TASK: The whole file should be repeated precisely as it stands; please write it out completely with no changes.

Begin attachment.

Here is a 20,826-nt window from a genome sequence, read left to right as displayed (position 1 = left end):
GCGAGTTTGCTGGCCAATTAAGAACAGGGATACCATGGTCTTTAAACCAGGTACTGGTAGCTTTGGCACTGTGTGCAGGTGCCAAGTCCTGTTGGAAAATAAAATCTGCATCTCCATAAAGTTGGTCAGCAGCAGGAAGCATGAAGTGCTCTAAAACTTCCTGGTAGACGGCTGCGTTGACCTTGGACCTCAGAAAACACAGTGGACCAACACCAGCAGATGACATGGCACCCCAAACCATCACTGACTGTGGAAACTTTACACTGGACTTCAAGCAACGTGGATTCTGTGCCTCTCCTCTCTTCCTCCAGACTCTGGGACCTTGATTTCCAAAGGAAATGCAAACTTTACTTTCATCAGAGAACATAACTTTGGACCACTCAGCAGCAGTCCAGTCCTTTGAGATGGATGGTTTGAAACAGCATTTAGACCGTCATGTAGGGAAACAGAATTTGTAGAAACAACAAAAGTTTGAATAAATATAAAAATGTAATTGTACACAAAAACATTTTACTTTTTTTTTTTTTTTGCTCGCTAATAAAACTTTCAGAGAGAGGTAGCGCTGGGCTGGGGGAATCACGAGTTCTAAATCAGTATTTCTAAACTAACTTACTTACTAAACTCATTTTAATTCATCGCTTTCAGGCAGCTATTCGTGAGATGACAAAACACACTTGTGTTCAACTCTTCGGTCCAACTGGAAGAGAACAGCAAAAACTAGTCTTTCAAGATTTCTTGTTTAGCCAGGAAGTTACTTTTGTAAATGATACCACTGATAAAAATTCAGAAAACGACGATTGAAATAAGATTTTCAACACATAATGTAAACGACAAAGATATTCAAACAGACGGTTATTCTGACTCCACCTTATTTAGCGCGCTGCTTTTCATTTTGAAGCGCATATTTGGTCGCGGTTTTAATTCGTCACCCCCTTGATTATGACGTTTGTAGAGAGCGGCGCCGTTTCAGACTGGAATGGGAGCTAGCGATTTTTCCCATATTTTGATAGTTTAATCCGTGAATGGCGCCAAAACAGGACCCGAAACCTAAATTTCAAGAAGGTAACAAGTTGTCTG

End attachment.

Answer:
Here is a 20,826-nt window from a genome sequence, read left to right as displayed (position 1 = left end):
GCGAGTTTGCTGGCCAATTAAGAACAGGGATACCATGGTCTTTAAACCAGGTACTGGTAGCTTTGGCACTGTGTGCAGGTGCCAAGTCCTGTTGGAAAATAAAATCTGCATCTCCATAAAGTTGGTCAGCAGCAGGAAGCATGAAGTGCTCTAAAACTTCCTGGTAGACGGCTGCGTTGACCTTGGACCTCAGAAAACACAGTGGACCAACACCAGCAGATGACATGGCACCCCAAACCATCACTGACTGTGGAAACTTTACACTGGACTTCAAGCAACGTGGATTCTGTGCCTCTCCTCTCTTCCTCCAGACTCTGGGACCTTGATTTCCAAAGGAAATGCAAACTTTACTTTCATCAGAGAACATAACTTTGGACCACTCAGCAGCAGTCCAGTCCTTTGAGATGGATGGTTTGAAACAGCATTTAGACCGTCATGTAGGGAAACAGAATTTGTAGAAACAACAAAAGTTTGAATAAATATAAAAATGTAATTGTACACAAAAACATTTTACTTTTTTTTTTTTTTTGCTCGCTAATAAAACTTTCAGAGAGAGGTAGCGCTGGGCTGGGGGAATCACGAGTTCTAAATCAGTATTTCTAAACTAACTTACTTACTAAACTCATTTTAATTCATCGCTTTCAGGCAGCTATTCGTGAGATGACAAAACACACTTGTGTTCAACTCTTCGGTCCAACTGGAAGAGAACAGCAAAAACTAGTCTTTCAAGATTTCTTGTTTAGCCAGGAAGTTACTTTTGTAAATGATACCACTGATAAAAATTCAGAAAACGACGATTGAAATAAGATTTTCAACACATAATGTAAACGACAAAGATATTCAAACAGACGGTTATTCTGACTCCACCTTATTTAGCGCGCTGCTTTTCATTTTGAAGCGCATATTTGGTCGCGGTTTTAATTCGTCACCCCCTTGATTATGACGTTTGTAGAGAGCGGCGCCGTTTCAGACTGGAATGGGAGCTAGCGATTTTTCCCATATTTTGATAGTTTAATCCGTGAATGGCGCCAAAACAGGACCCGAAACCTAAATTTCAAGAAGGTAACAAGTTGTCTG